July 23, 2008

6: Where Does A Rock End And The Rest Of The World Begin?

Filed under: Metaphysics — Peter @ 12:00 am

1. Solution: A rock ends where the minerals that compose end and other materials, such as the atmosphere, begin. There is no clean line to draw describing where the minerals end because the surface of the rock is fractal – the closer you look the more bumps and dents you will see. Still, the fact that it is hard to describe where the rock’s surface is doesn’t mean that it is impossible, and as our tools improve a better and better measure of where exactly the rock ends can be obtained.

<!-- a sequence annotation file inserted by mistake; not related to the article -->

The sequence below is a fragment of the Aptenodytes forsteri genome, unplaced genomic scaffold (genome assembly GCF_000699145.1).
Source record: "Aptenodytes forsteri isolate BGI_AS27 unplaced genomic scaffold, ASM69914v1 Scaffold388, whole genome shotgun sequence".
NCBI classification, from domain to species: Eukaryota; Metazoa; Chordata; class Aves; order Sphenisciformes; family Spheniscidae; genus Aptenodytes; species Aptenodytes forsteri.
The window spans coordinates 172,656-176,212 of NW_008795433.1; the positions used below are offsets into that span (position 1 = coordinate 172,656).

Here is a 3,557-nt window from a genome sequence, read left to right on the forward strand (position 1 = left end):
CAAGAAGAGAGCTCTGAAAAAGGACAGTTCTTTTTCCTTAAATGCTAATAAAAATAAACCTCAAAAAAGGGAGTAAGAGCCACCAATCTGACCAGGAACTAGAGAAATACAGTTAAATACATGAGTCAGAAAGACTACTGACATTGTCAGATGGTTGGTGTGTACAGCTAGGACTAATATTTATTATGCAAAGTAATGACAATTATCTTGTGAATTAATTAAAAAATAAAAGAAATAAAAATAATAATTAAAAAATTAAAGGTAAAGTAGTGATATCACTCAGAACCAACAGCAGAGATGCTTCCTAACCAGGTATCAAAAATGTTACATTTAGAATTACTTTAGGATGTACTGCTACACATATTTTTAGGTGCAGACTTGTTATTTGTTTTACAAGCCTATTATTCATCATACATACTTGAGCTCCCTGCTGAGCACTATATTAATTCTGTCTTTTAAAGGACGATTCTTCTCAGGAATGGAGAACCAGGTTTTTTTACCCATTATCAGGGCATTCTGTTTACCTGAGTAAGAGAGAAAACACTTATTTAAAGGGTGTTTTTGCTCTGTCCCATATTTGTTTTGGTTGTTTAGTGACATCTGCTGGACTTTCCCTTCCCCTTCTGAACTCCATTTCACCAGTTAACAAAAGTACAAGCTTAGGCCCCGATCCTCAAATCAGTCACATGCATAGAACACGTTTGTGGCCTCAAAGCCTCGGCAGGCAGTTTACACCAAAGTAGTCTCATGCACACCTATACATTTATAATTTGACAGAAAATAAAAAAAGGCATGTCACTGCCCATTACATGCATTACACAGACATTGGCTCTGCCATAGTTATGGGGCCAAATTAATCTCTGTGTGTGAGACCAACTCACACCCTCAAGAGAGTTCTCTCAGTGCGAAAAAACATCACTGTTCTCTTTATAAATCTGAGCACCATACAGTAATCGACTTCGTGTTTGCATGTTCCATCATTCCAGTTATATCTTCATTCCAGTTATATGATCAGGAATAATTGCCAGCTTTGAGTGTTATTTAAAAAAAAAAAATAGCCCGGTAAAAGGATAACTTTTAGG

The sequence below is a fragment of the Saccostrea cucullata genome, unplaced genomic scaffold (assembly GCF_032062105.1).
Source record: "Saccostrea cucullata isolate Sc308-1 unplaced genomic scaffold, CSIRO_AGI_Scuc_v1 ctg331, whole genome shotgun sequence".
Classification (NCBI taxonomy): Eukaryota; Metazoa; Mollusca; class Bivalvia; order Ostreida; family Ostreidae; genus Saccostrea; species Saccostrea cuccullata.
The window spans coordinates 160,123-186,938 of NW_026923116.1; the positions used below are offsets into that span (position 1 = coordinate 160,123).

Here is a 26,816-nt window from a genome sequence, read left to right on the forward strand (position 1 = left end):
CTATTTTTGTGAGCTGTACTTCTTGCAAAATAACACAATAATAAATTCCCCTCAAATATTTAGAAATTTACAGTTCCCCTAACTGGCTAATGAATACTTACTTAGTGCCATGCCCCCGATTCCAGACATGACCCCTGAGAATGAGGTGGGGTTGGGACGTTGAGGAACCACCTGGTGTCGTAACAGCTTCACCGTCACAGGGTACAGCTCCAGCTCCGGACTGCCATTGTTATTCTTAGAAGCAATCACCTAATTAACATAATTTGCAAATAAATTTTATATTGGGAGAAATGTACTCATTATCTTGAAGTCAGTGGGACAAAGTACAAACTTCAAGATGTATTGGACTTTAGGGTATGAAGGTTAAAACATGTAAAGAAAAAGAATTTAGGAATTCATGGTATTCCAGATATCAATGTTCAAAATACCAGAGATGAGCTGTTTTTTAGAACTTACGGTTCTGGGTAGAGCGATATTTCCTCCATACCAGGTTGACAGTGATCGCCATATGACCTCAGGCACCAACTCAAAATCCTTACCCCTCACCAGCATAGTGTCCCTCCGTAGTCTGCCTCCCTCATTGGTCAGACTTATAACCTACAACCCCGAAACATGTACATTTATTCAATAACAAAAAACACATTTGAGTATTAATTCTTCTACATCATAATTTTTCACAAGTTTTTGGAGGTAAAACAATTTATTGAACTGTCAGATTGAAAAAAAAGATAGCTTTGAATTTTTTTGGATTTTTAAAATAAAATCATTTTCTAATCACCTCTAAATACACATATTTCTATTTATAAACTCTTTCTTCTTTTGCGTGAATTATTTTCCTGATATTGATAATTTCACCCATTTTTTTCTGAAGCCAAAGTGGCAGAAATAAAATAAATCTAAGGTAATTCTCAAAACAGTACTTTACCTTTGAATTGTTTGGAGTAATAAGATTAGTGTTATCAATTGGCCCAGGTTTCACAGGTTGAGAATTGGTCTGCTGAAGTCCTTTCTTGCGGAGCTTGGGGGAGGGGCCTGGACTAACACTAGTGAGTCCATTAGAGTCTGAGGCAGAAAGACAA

Evaluation: This is the scientific answer to the question, and in scientific terms there is nothing to find fault with. Still, the response can be pushed at a number of points on the philosophical level. For example, we can ask what the difference is between the minerals that make up the rock and the air around it. The answer to that question that can be given in terms of molecules and atoms. And if we ask what the difference between atoms is an answer can be given by appealing to their composition of protons and neutrons or how they interact with various measuring devices. Again, these are valid scientific answers. However, there are also differences along these lines within the rock. The rock is not composed of exactly the same thing, and so there are also differences between the atoms and molecules that make up the rock, although these differences are less extreme, by some measure, than those between the rock and the surrounding air. The question to ask now is why do we draw the line that puts the differences between the components of the rock on one side and the differences between the components and the air on the other. Why not accept larger differences as still counting as being part of the rock, and thus end up including some air as well? Or why not make the division more sensitive to those differences and conclude that really there are a number of rocks, not just one? No purely scientific answer can be given to those questions, which shows one weakness in the purely scientific approach.